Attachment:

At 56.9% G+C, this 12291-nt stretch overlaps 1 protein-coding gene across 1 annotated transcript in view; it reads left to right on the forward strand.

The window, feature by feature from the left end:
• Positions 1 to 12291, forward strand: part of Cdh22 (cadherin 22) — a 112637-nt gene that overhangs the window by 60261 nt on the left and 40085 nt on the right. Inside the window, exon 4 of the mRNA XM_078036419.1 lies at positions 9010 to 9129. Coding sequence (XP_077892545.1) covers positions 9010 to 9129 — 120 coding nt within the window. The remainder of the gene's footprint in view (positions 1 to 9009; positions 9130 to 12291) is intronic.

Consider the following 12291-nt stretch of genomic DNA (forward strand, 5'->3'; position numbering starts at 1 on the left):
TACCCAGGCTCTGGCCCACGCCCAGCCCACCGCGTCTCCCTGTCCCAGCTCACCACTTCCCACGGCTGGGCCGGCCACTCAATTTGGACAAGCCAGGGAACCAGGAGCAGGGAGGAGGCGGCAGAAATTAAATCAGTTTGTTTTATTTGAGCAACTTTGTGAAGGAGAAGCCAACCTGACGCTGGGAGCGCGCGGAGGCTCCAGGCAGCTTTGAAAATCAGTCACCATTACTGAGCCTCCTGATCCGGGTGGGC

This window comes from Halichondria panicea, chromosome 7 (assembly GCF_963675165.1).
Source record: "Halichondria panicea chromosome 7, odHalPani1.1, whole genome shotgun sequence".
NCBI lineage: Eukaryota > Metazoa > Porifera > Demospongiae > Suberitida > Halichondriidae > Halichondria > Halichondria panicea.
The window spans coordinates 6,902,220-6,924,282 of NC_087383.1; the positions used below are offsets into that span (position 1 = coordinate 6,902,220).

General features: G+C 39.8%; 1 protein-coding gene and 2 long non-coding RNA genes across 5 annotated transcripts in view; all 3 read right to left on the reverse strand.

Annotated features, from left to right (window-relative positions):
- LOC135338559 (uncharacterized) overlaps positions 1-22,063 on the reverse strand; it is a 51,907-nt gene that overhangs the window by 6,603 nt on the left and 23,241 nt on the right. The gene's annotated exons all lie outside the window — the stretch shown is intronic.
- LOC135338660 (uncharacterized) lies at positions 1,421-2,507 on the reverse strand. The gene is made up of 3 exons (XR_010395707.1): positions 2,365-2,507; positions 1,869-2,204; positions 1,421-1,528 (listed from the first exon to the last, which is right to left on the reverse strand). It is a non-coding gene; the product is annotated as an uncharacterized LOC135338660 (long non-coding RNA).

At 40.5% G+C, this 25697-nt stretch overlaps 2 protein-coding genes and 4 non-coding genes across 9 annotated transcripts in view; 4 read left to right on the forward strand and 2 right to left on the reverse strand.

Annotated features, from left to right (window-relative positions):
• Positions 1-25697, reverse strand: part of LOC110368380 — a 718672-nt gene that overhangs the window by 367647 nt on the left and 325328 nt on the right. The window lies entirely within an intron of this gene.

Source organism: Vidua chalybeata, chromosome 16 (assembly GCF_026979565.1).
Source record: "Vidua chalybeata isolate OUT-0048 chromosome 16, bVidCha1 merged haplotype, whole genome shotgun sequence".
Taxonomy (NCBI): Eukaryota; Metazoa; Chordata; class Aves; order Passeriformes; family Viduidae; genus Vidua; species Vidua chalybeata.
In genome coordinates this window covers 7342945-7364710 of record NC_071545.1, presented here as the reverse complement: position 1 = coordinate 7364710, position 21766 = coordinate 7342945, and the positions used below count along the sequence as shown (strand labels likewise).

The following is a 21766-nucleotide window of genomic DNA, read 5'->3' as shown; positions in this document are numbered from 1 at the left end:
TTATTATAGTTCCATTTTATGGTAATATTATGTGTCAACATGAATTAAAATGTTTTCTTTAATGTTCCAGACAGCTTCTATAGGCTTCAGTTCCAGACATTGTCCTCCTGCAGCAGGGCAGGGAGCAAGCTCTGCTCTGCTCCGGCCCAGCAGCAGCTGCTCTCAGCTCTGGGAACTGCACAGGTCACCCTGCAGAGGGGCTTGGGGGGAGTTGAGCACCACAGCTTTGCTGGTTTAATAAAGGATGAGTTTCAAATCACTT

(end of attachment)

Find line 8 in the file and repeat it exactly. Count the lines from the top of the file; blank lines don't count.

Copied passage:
NCBI lineage: Eukaryota > Metazoa > Porifera > Demospongiae > Suberitida > Halichondriidae > Halichondria > Halichondria panicea.